be finished by April 2011.

“Audi is honored to take part in this exciting and important project for the people of San Francisco,” said Scott
Keogh, Chief Marketing Officer for Audi of America. “As a global hub of art and aesthetic, it seemed only
natural that Audi – a company that stands for innovation and design – partner with the City of San Francisco to
re-imagine Powell Street.”

Over an average weekend, up to 100,000 pedestrians walk along this portion of Powell Street, contributing to a
highly animated yet often congested sidewalk experience. The Powell Street Promenade will provide extra
space for people to walk, sit at a table or on a bench, chat with a friend, or just watch as thousands of people
pass by. Wood, stone, and metal trim will provide a rich visual quality to the space, softened by landscaping
and pedestrian scale lighting. In 2011, construction will begin on the Central Subway Project along Stockton
Street, creating a much more pressing need to increase the pedestrian holding capacity along Powell Street in an
elegant and comfortable way.

“The Union Square BID is excited to be the project sponsor,” James C. Flood, The Union Square Board
President, said. “With construction for the Central Subway on Stockton Street right around the corner, Audi’s
gift couldn’t have come at a better time. We are anxious to begin work and committed to the on-going
maintenance of the new promenade.”

The pro-bono design team for the Powell Street Promenade, which includes the firm Royston, Hanamoto, Alley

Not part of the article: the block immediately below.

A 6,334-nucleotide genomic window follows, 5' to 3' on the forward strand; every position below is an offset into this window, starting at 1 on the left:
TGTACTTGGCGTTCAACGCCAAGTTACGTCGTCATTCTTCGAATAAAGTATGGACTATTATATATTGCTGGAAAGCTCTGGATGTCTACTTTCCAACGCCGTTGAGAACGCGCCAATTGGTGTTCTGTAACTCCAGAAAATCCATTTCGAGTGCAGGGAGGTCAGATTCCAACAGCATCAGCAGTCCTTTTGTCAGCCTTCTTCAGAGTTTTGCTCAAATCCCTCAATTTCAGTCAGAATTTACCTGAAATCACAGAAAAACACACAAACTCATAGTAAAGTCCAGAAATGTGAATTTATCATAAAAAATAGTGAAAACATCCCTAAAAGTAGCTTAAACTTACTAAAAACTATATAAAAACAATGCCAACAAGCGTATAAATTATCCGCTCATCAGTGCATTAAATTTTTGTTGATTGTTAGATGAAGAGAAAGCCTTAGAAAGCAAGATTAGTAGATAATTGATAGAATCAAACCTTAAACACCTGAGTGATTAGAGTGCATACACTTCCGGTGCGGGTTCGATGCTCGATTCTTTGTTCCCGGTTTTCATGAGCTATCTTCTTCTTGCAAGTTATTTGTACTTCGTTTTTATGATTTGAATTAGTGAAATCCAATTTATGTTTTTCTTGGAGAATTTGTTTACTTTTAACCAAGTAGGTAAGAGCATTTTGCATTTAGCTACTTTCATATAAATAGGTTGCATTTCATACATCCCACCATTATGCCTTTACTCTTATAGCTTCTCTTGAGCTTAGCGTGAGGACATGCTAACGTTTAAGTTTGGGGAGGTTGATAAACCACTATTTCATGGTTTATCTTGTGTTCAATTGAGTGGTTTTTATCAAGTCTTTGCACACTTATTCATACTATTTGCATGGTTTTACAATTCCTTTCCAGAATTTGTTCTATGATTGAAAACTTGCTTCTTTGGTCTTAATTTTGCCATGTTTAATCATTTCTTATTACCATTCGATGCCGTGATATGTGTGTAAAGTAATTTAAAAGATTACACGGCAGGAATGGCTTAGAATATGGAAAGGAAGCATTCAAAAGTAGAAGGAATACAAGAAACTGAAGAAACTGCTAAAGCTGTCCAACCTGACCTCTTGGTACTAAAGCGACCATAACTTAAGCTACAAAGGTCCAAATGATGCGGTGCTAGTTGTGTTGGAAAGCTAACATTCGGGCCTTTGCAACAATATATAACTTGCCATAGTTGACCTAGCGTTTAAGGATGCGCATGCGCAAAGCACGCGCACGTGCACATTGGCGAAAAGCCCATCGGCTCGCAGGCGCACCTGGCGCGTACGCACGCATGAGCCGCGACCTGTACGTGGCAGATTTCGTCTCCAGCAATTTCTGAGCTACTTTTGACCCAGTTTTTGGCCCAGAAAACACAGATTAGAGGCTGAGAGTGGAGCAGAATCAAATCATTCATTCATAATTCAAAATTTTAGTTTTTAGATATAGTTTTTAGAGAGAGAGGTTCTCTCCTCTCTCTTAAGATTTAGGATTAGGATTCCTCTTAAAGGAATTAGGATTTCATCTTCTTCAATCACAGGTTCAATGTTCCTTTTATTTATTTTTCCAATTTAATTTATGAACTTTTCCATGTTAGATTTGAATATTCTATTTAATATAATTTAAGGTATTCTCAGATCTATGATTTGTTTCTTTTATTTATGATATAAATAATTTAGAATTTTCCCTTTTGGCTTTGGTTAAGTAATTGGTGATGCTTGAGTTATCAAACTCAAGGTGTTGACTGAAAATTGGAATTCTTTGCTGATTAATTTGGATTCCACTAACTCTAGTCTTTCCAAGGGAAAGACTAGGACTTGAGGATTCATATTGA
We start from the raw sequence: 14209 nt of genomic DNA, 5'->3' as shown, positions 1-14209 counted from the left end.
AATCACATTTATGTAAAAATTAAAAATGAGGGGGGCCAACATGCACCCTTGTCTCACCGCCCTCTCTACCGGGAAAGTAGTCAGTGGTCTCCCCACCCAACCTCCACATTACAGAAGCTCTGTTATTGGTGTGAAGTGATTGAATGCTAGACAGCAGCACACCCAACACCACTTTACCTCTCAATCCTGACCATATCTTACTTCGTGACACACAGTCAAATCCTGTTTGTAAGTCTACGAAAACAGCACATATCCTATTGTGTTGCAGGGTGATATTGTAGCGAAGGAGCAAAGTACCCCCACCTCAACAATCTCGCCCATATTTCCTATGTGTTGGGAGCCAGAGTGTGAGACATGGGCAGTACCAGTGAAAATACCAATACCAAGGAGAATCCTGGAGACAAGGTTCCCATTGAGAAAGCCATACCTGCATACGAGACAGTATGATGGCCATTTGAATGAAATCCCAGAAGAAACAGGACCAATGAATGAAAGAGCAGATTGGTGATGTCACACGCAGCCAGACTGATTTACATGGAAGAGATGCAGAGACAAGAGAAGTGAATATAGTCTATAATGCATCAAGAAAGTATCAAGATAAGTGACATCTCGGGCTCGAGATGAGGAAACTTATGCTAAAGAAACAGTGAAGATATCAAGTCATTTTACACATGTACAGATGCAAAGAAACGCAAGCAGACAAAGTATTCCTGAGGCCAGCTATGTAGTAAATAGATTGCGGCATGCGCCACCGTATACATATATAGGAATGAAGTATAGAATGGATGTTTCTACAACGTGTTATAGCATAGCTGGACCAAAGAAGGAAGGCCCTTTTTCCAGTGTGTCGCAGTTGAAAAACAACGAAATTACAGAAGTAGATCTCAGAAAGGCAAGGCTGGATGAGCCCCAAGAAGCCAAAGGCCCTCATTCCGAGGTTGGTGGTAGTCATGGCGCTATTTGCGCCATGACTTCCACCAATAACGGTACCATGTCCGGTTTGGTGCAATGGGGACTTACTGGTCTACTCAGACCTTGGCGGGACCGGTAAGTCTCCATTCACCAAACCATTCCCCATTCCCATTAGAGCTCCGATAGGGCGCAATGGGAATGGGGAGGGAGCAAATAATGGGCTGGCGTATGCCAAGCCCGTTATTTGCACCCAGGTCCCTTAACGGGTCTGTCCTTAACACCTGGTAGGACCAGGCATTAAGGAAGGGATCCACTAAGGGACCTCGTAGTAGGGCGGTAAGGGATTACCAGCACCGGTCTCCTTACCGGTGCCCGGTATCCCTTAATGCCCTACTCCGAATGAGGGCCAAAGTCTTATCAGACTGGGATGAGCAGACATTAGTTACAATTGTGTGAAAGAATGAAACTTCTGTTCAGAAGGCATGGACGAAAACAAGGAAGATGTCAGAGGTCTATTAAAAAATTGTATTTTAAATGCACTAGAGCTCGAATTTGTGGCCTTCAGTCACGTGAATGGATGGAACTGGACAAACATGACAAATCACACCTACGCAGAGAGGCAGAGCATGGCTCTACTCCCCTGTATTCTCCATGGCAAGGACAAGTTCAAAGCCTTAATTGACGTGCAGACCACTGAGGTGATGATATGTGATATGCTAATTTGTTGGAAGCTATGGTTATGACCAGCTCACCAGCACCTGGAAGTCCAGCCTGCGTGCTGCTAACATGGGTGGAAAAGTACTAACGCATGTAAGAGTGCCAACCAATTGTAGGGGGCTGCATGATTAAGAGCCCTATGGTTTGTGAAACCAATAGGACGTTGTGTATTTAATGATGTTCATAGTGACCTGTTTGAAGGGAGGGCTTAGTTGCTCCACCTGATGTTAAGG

and Abey (RHAA) and BAR Architects, have worked with the community to develop a preliminary concept
vision for the project site. Following the model of the Pavement to Parks program where local designers work
free of charge to develop plans for new and innovative public spaces around the City, the Powell Street
Promenade will be the marquee Pavement to Parks project in 2011. Other, smaller projects are also being
planned for neighborhoods throughout the City.

For designs of the Powell Street Promenade, go to:

Pavement to Parks aims to reclaim unused public right of ways and quickly and inexpensively turn them into
new public plazas and parks. Today, there are nine completed projects including four plazas (Castro, Guerrero
Park, Showplace Triangle Plaza, Naples Green Plaza) and five parklets (Divisadero Parklet, 22nd Street Parklet,
24th Street Parklet at Sanchez, 24th Street Parklet at Noe, Columbus Parklet #1 with Columbus Parklet #2
forthcoming). The program is a collaborative effort between the Mayor’s Office, the Department of Public
Works, the Planning Department, and the Municipal Transportation Agency.

Recently, the Department of Public Works (DPW) issued detailed implementation guidelines for the approval
and installation of parklets consistent with the sidewalk landscaping program. Request for Proposals (RFP) for
projects was issued to Community Benefit Districts (CBDs), storefront business owners and non-profit
institutions and community organizations. DPW received 42 applications with permitting for nearly 30 parklet
proposals. Funds for construction will be the responsibility of the permit holder.

For more information about Pavement to Parks, go to

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2 Responses to “Introducing Audi Avenue! (Nee Powell Street) Or, Should We Call It Powell Street, by Audi USA?”

  1. There looks like a critical difference between the previous version and this one–at least that’s how it looked today (July 7, 2011). It appears that Audi has applied some real design as opposed to that truly cheesy version that appeared before. And, while your own personal prejudices (I don’t own an Audi) is getting in the way of any constructive dialogue on this blog you may find a more reasoned tone yet.

  2. sfcitizen says:

    Are you suggesting that Audi drivers don’t suck?

    That’d be like saying Prius drivers don’t suck.

    Of course, both types of drivers suck, on average, but in different ways…

    What DPW or whomever did last time was a super temp kind of thing, that’s true.